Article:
By DAVID C. PATE
I think the early Idaho pioneers who founded St. Luke’s would be dismayed about recent federal decisions regarding the future of their prized creation. I also think their descendants who now own St. Luke’s, the state’s only locally owned and governed health system, will come to understand how corrosive the court action has been.
I will set aside the significant confusion and errors of fact, particularly around costs, that have persisted throughout the course of the action. I want to focus on the community asset and facts that should concern every resident of our community.
From its beginnings at the turn of the 20th century as a frontier hospital, St. Luke’s has innovated for its communities. St. Luke’s started Idaho’s first open-heart surgery program and only children’s hospital. These two examples of many have meant high-quality care close to home.
That’s not so unusual in bigger cities, but significant there are challenges to establish and maintain high-quality care in an area that doesn’t attract as many physicians and a nationwide physician shortage that only continues to get worse.
The innovations have continued in recent years, with a multi-million-dollar electronic health records system, new outreach programs for critical health needs, and new approaches that approach health in an ongoing fashion, rather than isolated events to be treated or fixed.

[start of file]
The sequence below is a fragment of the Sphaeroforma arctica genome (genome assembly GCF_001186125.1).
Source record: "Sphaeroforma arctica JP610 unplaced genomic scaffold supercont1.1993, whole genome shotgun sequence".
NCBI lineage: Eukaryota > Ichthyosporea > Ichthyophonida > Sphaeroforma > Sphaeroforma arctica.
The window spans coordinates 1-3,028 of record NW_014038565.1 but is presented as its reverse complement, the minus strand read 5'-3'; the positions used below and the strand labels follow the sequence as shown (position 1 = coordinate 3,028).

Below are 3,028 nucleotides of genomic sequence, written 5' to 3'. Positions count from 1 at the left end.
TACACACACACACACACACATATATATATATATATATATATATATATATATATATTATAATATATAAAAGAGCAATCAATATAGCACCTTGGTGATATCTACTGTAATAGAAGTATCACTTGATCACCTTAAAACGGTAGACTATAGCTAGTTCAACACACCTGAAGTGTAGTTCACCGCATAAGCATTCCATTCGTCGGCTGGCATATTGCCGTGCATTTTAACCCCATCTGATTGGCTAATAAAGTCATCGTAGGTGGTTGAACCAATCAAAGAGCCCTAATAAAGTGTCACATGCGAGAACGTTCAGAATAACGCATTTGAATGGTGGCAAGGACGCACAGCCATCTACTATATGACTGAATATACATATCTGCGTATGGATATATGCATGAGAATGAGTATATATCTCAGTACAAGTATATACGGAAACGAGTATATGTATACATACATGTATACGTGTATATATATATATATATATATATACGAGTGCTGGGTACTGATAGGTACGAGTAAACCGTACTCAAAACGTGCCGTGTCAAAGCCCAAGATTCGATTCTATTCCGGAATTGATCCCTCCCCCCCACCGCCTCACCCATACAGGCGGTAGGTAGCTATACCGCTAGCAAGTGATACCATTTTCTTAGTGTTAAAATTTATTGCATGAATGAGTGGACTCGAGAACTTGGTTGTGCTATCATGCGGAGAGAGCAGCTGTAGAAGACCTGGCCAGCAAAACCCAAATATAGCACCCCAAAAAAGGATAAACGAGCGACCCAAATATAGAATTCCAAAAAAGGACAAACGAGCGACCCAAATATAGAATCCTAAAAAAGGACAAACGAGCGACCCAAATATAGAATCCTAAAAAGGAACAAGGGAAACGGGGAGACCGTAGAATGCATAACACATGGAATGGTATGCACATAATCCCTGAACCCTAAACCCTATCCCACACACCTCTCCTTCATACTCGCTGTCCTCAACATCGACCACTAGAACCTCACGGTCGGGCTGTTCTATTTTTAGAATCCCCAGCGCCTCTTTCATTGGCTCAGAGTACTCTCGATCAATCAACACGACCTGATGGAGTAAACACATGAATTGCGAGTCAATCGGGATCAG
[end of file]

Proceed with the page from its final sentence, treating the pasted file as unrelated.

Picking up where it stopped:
These things have been possible because of the ownership agreement St. Luke’s has with its communities. The communities own this asset; that is not true of any other health system in Idaho.
St. Luke’s leaders and the boards of community members, among them our most respected business owners whose families have been Idaho residents for generations, have recognized for a long time that health care is unsustainable in its current form. We knew that it would require a huge financial investment and take years to accomplish. Your neighbors decided to transform health care on your behalf because it was the right thing to do.
St. Luke’s is not and has never been satisfied with the status quo.
The judge who presided over the trial agrees.
In his recent decision, Judge B. Lynn Winmill complimented us for our “foresight and vision.”
It is unfortunate that some, who have been well served by the status quo, are so afraid of change that they have needed to provide misinformation and inaccuracies. We saw this in court; we have seen it in recent coverage.
The same thing could be said on a national level; one of the more overlooked aspects of the legal action was the way very old federal laws, developed for manufacturing and industries in population-dense parts of the country, conflict with newer laws designed to encourage the sorts of things St. Luke’s is trying to do.
St. Luke’s is not and has never been satisfied with the status quo. Our relationship with Saltzer Medical Group was predicated on our mission: To improve the health of people in our region. Judge Winmill indicated that he was “convinced that it would have that effect if left intact, and St. Luke’s is to be applauded for its efforts to improve the delivery of health care in the Treasure Valley.”
What health care and the insurance industry have done for decades has not solved our healthcare crisis. Why wouldn’t, why shouldn’t, an Idaho system lead us out of this mess?
David C. Pate, M.D., J.D., is president and chief executive officer of St. Luke’s Health System.